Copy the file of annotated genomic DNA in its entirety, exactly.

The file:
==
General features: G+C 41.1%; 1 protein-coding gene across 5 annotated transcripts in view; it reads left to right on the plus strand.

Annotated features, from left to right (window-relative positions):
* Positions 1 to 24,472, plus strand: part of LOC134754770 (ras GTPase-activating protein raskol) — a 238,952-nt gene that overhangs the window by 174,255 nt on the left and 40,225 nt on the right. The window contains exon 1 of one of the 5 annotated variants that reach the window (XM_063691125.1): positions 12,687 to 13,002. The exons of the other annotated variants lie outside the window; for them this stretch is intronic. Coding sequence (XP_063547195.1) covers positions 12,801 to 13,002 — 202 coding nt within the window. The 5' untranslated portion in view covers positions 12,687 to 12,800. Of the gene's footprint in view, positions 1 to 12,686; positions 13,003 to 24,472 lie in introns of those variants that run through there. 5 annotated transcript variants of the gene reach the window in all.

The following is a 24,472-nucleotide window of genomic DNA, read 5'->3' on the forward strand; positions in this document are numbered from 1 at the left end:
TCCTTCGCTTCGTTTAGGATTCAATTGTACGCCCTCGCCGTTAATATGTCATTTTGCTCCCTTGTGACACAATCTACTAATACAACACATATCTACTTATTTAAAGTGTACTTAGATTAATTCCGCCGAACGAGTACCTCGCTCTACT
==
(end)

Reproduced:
General features: G+C 41.1%; 1 protein-coding gene across 5 annotated transcripts in view; it reads left to right on the plus strand.

Annotated features, from left to right (window-relative positions):
* Positions 1 to 24,472, plus strand: part of LOC134754770 (ras GTPase-activating protein raskol) — a 238,952-nt gene that overhangs the window by 174,255 nt on the left and 40,225 nt on the right. The window contains exon 1 of one of the 5 annotated variants that reach the window (XM_063691125.1): positions 12,687 to 13,002. The exons of the other annotated variants lie outside the window; for them this stretch is intronic. Coding sequence (XP_063547195.1) covers positions 12,801 to 13,002 — 202 coding nt within the window. The 5' untranslated portion in view covers positions 12,687 to 12,800. Of the gene's footprint in view, positions 1 to 12,686; positions 13,003 to 24,472 lie in introns of those variants that run through there. 5 annotated transcript variants of the gene reach the window in all.

The following is a 24,472-nucleotide window of genomic DNA, read 5'->3' on the forward strand; positions in this document are numbered from 1 at the left end:
TCCTTCGCTTCGTTTAGGATTCAATTGTACGCCCTCGCCGTTAATATGTCATTTTGCTCCCTTGTGACACAATCTACTAATACAACACATATCTACTTATTTAAAGTGTACTTAGATTAATTCCGCCGAACGAGTACCTCGCTCTACT